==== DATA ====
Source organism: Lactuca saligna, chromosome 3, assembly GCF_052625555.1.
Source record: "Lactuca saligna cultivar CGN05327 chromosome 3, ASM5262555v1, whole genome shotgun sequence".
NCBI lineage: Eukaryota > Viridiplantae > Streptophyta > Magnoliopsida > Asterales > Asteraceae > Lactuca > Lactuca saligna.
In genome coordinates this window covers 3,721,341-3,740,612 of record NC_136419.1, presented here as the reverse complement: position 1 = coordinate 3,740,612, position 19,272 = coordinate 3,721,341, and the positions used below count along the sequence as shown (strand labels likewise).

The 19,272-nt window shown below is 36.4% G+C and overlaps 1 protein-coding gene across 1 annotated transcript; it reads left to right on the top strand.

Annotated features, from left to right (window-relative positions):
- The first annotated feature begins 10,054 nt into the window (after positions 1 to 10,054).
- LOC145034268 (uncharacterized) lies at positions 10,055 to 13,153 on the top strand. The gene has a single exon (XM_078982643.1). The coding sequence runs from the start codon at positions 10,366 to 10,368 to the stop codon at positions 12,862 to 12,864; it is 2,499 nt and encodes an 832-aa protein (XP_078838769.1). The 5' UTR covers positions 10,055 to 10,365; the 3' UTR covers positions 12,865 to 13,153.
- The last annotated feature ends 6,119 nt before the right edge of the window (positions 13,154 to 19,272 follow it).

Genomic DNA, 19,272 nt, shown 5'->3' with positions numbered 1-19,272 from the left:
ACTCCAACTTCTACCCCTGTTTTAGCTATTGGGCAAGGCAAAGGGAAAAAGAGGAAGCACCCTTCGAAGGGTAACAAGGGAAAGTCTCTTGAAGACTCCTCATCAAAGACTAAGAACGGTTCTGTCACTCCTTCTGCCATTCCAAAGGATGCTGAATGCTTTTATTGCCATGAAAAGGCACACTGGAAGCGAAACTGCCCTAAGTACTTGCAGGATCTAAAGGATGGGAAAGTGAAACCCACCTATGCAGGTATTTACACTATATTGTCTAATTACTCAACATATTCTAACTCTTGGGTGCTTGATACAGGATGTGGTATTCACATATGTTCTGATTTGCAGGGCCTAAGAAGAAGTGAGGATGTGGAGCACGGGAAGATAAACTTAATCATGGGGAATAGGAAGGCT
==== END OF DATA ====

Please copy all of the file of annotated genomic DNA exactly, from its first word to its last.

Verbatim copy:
Source organism: Lactuca saligna, chromosome 3, assembly GCF_052625555.1.
Source record: "Lactuca saligna cultivar CGN05327 chromosome 3, ASM5262555v1, whole genome shotgun sequence".
NCBI lineage: Eukaryota > Viridiplantae > Streptophyta > Magnoliopsida > Asterales > Asteraceae > Lactuca > Lactuca saligna.
In genome coordinates this window covers 3,721,341-3,740,612 of record NC_136419.1, presented here as the reverse complement: position 1 = coordinate 3,740,612, position 19,272 = coordinate 3,721,341, and the positions used below count along the sequence as shown (strand labels likewise).

The 19,272-nt window shown below is 36.4% G+C and overlaps 1 protein-coding gene across 1 annotated transcript; it reads left to right on the top strand.

Annotated features, from left to right (window-relative positions):
- The first annotated feature begins 10,054 nt into the window (after positions 1 to 10,054).
- LOC145034268 (uncharacterized) lies at positions 10,055 to 13,153 on the top strand. The gene has a single exon (XM_078982643.1). The coding sequence runs from the start codon at positions 10,366 to 10,368 to the stop codon at positions 12,862 to 12,864; it is 2,499 nt and encodes an 832-aa protein (XP_078838769.1). The 5' UTR covers positions 10,055 to 10,365; the 3' UTR covers positions 12,865 to 13,153.
- The last annotated feature ends 6,119 nt before the right edge of the window (positions 13,154 to 19,272 follow it).

Genomic DNA, 19,272 nt, shown 5'->3' with positions numbered 1-19,272 from the left:
ACTCCAACTTCTACCCCTGTTTTAGCTATTGGGCAAGGCAAAGGGAAAAAGAGGAAGCACCCTTCGAAGGGTAACAAGGGAAAGTCTCTTGAAGACTCCTCATCAAAGACTAAGAACGGTTCTGTCACTCCTTCTGCCATTCCAAAGGATGCTGAATGCTTTTATTGCCATGAAAAGGCACACTGGAAGCGAAACTGCCCTAAGTACTTGCAGGATCTAAAGGATGGGAAAGTGAAACCCACCTATGCAGGTATTTACACTATATTGTCTAATTACTCAACATATTCTAACTCTTGGGTGCTTGATACAGGATGTGGTATTCACATATGTTCTGATTTGCAGGGCCTAAGAAGAAGTGAGGATGTGGAGCACGGGAAGATAAACTTAATCATGGGGAATAGGAAGGCT